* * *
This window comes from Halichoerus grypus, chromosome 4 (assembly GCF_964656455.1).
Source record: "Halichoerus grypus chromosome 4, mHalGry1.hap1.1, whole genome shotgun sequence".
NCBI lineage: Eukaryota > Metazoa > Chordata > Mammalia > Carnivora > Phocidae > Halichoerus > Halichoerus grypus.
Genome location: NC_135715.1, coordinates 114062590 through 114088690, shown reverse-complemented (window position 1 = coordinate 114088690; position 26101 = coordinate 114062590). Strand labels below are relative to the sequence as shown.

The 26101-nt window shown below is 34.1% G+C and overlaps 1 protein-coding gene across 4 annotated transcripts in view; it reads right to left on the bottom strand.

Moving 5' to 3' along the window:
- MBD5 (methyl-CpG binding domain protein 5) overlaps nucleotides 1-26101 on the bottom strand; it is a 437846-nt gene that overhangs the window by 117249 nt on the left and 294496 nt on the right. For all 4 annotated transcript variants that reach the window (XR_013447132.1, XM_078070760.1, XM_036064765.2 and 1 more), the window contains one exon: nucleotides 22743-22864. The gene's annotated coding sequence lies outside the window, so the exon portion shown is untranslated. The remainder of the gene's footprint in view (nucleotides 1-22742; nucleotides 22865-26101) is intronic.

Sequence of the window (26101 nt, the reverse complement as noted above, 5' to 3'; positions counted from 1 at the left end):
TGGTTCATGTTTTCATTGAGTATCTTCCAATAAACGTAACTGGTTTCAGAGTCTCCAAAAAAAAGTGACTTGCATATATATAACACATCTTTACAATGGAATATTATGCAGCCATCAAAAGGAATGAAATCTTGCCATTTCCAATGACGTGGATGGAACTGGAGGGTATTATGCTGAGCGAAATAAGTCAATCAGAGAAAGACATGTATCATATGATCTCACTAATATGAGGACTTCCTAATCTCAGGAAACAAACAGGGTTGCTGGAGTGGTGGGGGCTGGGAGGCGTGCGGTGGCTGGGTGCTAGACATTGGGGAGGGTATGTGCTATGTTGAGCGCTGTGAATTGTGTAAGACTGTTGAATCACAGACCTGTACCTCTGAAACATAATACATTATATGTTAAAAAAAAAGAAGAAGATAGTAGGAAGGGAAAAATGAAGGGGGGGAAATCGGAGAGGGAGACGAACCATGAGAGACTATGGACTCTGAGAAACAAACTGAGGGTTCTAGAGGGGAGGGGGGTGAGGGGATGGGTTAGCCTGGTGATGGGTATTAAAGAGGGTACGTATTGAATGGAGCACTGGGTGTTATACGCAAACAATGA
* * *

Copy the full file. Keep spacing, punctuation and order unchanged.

This window comes from Halichoerus grypus, chromosome 4 (assembly GCF_964656455.1).
Source record: "Halichoerus grypus chromosome 4, mHalGry1.hap1.1, whole genome shotgun sequence".
NCBI lineage: Eukaryota > Metazoa > Chordata > Mammalia > Carnivora > Phocidae > Halichoerus > Halichoerus grypus.
Genome location: NC_135715.1, coordinates 114062590 through 114088690, shown reverse-complemented (window position 1 = coordinate 114088690; position 26101 = coordinate 114062590). Strand labels below are relative to the sequence as shown.

The 26101-nt window shown below is 34.1% G+C and overlaps 1 protein-coding gene across 4 annotated transcripts in view; it reads right to left on the bottom strand.

Moving 5' to 3' along the window:
- MBD5 (methyl-CpG binding domain protein 5) overlaps nucleotides 1-26101 on the bottom strand; it is a 437846-nt gene that overhangs the window by 117249 nt on the left and 294496 nt on the right. For all 4 annotated transcript variants that reach the window (XR_013447132.1, XM_078070760.1, XM_036064765.2 and 1 more), the window contains one exon: nucleotides 22743-22864. The gene's annotated coding sequence lies outside the window, so the exon portion shown is untranslated. The remainder of the gene's footprint in view (nucleotides 1-22742; nucleotides 22865-26101) is intronic.

Sequence of the window (26101 nt, the reverse complement as noted above, 5' to 3'; positions counted from 1 at the left end):
TGGTTCATGTTTTCATTGAGTATCTTCCAATAAACGTAACTGGTTTCAGAGTCTCCAAAAAAAAGTGACTTGCATATATATAACACATCTTTACAATGGAATATTATGCAGCCATCAAAAGGAATGAAATCTTGCCATTTCCAATGACGTGGATGGAACTGGAGGGTATTATGCTGAGCGAAATAAGTCAATCAGAGAAAGACATGTATCATATGATCTCACTAATATGAGGACTTCCTAATCTCAGGAAACAAACAGGGTTGCTGGAGTGGTGGGGGCTGGGAGGCGTGCGGTGGCTGGGTGCTAGACATTGGGGAGGGTATGTGCTATGTTGAGCGCTGTGAATTGTGTAAGACTGTTGAATCACAGACCTGTACCTCTGAAACATAATACATTATATGTTAAAAAAAAAGAAGAAGATAGTAGGAAGGGAAAAATGAAGGGGGGGAAATCGGAGAGGGAGACGAACCATGAGAGACTATGGACTCTGAGAAACAAACTGAGGGTTCTAGAGGGGAGGGGGGTGAGGGGATGGGTTAGCCTGGTGATGGGTATTAAAGAGGGTACGTATTGAATGGAGCACTGGGTGTTATACGCAAACAATGA